From the lady in the psychiatric ward to the man in Shea Stadium, Doug Holder describes the curious essence of otherwise mundanely odd people. “As a kid, I always wondered about the man in the small booth in the middle of the Midtown Tunnel,” he writes in the prelude to the first poem of his newest book, “The Man in the Booth in the Midtown Tunnel.” In this collection, the poet’s gaze spans New York and the greater Boston area as he observes his characters with attentive and probing eyes. Holder recounts absurd moments in the miserably ordinary lives that constellate his world. He uses these stories as a sort of social critique of today’s humdrum realities, engaging a universal longing for something beyond the banal.
But Holder’s material doesn’t spark much more interest than that. Title characters like “The Woman Who Sat on the Toilet for Two Years” fail to enthuse. What seems to be Holder’s heroic effort to show readers what lies beneath the grim faces he writes about is ultimately unsatisfying. To say that he even succeeds in rendering his insipid characters relatable is dubious. Is a woman “Training Her Pet” an interesting topic for a poem? Holder never convincingly answers the question.
Holder’s real crime, however, lies in writing poems as bland as his subjects. In “Watching Her Read My Poem,” the narrator observes, “She did hover on my page / A bit more than the others… Then on to the street / And with perfect aim / Right into / the trash.” It does not seem so hard to follow suit. Here, as in many of his other poems, Holder’s choice of unusual material actually turns out to be a strength, but his imagery lacks clarity. He has reduced his poetry to little more than people watching, and in the wake of this realization, it’s natural to ask whether street-side voyeurism is enough to sustain.
In his poem “An Old Harvard Man,” Holder risks telling the story of a man who urinates on the John Harvard statue. “And there you were / Dumbfounded. / Walking the ward / After angrily spraying / The statue of John Harvard / A crimson red. / The Japanese tourists / Snapping your picture / As if you were / Part of the attraction.” Regrettably, this topic not only lacks in originality, but it’s ambitions toward the grotesque never outstrip the juvenile. An Extention School alumnus, Holder should have been aware that there is nothing more to give to this poem than an initial flabbergasted smirk quickly followed by dismissal.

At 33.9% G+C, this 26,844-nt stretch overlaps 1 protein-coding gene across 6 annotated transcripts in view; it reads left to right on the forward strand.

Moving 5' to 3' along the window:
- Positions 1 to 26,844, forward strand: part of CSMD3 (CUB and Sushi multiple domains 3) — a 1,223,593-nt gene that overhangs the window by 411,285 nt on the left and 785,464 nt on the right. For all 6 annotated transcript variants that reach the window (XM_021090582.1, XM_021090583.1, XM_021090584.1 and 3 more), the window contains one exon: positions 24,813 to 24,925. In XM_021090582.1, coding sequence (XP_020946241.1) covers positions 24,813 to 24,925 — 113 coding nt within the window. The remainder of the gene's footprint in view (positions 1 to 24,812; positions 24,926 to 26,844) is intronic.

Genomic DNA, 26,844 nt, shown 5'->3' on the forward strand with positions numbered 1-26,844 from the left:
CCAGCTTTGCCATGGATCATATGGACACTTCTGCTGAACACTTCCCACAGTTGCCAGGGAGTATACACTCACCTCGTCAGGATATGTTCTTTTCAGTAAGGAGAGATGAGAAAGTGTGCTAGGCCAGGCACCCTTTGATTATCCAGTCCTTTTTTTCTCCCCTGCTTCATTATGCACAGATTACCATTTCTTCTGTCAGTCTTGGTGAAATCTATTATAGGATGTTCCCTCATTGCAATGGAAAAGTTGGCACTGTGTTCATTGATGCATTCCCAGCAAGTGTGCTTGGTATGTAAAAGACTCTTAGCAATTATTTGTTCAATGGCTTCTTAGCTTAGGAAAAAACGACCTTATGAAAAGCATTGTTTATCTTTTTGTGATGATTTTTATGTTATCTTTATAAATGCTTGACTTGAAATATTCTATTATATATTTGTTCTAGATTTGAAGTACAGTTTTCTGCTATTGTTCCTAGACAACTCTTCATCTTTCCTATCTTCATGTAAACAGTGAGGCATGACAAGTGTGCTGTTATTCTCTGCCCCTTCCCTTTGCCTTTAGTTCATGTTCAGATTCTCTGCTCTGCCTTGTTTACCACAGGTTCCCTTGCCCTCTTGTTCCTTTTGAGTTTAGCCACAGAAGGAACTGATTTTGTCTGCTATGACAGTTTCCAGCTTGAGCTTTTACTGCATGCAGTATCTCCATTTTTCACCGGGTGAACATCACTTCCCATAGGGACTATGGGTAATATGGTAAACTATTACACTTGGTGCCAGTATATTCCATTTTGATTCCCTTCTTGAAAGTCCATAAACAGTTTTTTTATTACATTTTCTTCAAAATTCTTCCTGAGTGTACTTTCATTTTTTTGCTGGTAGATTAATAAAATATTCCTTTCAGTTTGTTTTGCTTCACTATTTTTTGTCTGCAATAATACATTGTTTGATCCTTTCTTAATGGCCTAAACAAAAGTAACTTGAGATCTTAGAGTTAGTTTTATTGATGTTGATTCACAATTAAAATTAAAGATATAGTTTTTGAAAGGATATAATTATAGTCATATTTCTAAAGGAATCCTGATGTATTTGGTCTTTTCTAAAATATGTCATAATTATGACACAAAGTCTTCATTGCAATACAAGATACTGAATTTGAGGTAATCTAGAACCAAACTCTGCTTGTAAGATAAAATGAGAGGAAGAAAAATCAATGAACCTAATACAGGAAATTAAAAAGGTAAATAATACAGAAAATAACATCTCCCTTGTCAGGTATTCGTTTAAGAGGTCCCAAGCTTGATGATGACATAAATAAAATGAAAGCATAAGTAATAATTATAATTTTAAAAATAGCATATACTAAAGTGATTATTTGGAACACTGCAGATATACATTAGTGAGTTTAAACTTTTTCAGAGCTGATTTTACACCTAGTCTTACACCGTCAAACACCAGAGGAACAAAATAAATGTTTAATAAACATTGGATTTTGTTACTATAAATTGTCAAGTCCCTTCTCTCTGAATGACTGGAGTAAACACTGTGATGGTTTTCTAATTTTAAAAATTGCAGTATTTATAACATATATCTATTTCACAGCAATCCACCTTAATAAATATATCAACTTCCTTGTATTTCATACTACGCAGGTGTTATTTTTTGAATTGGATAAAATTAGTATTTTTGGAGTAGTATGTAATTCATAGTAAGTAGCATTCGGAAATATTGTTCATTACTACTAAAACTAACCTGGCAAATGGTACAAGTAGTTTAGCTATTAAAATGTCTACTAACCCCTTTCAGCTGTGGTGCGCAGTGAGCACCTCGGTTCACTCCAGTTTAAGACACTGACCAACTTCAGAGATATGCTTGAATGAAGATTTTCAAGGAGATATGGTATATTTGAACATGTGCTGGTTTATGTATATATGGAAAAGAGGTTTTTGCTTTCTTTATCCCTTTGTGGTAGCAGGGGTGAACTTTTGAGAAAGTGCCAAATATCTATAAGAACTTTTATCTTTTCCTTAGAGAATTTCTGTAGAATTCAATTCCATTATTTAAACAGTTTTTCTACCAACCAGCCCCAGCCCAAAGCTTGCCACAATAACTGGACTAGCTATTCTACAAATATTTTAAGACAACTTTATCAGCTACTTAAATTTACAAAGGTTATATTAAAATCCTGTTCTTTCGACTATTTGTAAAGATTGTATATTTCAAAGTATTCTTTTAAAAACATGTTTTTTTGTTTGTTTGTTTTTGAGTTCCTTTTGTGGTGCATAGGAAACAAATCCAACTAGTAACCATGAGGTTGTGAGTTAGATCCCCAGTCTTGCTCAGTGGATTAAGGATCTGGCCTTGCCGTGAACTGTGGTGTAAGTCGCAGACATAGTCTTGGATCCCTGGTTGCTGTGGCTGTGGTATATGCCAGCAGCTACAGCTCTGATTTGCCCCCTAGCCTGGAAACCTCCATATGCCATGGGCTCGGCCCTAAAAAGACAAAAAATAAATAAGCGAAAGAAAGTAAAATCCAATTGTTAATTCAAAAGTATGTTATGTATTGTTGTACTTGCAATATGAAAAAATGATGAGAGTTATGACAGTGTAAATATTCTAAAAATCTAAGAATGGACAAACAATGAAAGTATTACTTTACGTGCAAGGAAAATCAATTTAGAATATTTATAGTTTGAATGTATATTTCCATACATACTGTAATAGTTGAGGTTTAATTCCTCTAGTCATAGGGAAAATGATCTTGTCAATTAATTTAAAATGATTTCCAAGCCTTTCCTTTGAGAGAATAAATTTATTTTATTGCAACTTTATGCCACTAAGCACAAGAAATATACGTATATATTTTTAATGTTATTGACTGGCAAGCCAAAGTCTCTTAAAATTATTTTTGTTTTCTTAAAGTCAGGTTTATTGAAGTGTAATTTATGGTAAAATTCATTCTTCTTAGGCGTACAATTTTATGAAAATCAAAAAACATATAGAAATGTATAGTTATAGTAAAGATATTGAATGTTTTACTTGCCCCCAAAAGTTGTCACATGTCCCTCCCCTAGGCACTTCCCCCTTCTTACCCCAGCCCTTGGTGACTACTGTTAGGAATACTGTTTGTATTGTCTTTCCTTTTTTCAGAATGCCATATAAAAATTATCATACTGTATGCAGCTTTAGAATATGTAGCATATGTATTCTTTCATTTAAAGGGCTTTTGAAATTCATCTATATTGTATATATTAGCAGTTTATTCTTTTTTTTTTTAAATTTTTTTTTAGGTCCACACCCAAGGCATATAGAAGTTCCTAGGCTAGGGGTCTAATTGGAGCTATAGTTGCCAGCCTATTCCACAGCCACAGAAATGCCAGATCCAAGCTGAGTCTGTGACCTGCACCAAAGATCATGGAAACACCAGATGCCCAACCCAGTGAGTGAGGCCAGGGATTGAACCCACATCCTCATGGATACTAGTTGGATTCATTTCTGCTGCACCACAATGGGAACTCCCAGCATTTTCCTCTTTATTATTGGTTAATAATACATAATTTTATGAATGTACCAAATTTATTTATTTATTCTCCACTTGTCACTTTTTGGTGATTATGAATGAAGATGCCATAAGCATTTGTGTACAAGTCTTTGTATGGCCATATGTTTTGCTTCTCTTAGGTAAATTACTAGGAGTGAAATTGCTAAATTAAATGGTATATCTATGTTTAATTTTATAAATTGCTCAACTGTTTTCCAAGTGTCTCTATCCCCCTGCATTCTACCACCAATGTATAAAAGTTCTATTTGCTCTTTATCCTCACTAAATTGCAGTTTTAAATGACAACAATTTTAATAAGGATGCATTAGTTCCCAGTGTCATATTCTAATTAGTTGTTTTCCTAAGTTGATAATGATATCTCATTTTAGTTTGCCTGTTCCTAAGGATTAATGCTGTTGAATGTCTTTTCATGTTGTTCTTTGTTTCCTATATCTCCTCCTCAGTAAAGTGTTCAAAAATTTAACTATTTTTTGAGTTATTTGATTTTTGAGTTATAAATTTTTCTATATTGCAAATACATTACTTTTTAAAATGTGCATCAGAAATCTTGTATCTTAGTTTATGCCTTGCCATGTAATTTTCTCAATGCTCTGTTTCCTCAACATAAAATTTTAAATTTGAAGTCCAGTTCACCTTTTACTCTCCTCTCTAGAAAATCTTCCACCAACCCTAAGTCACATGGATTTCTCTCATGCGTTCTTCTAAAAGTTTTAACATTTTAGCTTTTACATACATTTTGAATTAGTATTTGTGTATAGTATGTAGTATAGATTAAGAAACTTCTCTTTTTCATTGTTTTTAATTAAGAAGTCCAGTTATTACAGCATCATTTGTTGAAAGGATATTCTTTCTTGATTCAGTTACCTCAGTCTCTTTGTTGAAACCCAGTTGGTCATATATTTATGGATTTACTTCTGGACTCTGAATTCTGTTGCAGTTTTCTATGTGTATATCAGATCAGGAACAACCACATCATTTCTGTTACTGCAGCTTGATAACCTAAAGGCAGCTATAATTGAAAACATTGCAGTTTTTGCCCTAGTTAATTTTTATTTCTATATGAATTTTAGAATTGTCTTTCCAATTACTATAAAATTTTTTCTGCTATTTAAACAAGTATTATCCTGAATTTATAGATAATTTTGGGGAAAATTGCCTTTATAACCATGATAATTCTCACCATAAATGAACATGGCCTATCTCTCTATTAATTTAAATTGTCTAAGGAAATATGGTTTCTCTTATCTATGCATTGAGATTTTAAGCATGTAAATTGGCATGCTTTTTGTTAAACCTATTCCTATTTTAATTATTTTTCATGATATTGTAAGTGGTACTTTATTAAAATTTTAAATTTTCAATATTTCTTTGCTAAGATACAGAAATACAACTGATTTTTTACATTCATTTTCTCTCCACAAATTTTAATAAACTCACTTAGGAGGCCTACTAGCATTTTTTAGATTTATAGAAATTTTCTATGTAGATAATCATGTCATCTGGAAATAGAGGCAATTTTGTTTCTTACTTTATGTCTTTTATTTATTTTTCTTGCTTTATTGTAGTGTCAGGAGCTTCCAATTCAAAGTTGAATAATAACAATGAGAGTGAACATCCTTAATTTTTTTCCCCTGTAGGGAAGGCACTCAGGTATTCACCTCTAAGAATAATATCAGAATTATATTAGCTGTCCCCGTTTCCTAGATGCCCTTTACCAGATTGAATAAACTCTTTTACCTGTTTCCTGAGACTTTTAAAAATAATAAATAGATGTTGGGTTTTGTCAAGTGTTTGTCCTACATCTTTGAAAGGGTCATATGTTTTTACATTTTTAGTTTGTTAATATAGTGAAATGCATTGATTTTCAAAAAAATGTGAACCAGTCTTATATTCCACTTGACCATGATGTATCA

In “Davis Square, Somerville: Colonial Woman at the Au Bon Pain,” Holder writes, “And Underneath / A bone-white bonnet / Lies the waves and crests / Of luxuriant / Beguiling / Purple Hair.” For once, Holder seems to have found an interesting figure, yet his poem fails to lift this unusual woman from the paper and into life. Though Holder pays a lot of attention to her physical appearance, he fails to describe her personality, which would be a much stronger focus. So much more can be said, yet his poems fall short.
Luckily for Holder, his talent with words saves his subjects from remaining mundane disasters all the time. The fervor he infuses into each line rewards a close scrutiny of his work. Even in “The Woman Who Sat on the Toilet for Two Years,” Holder manages to write, “All your slick / Posturing. / The endless histrionics / Wind up / In a dance / Cheek to cheek / Above the bowl.” An ironic explication of characters like this one leads to captivating lines often filled with biting understatements. His accessible diction serves to capture well-observed and interesting moments in the ordinary.
So Holder’s work does have redeeming qualities. Perhaps he desired his writing to be subtle and, like his subjects, oddly ordinary. In fact, his understated humor is often lacking in today’s culture. In the end of “Sig Klein’s Fat Man’s Shop,” he writes, “Comforting us / With the notion / That there is indeed / ‘A fit for any sized man,’ / Just look / What’s underneath.” Athough the topic of the store itself is boring, Holder leaves us with an inkling of wonder. With a little closer reading, Holder finally succeeds in shedding light on society in an interesting way. Through his poetry, he exposes the world as he sees it: depressing, absurd, yet worth living in.
It is this world that Holder skillfully depicts in “The Man in the Booth in the Midtown Tunnel.” The collection of poems turns out to contain scores of subtle humor and well-written verse. Despite the poet’s often-unfortunate choice of uninspiring characters, Doug Holder is able to convey a certain charm in what is conventionally commonplace. His poems become endearing and insightful upon further reading. Like his characters, this book deserves a glance, maybe even two, but nothing more.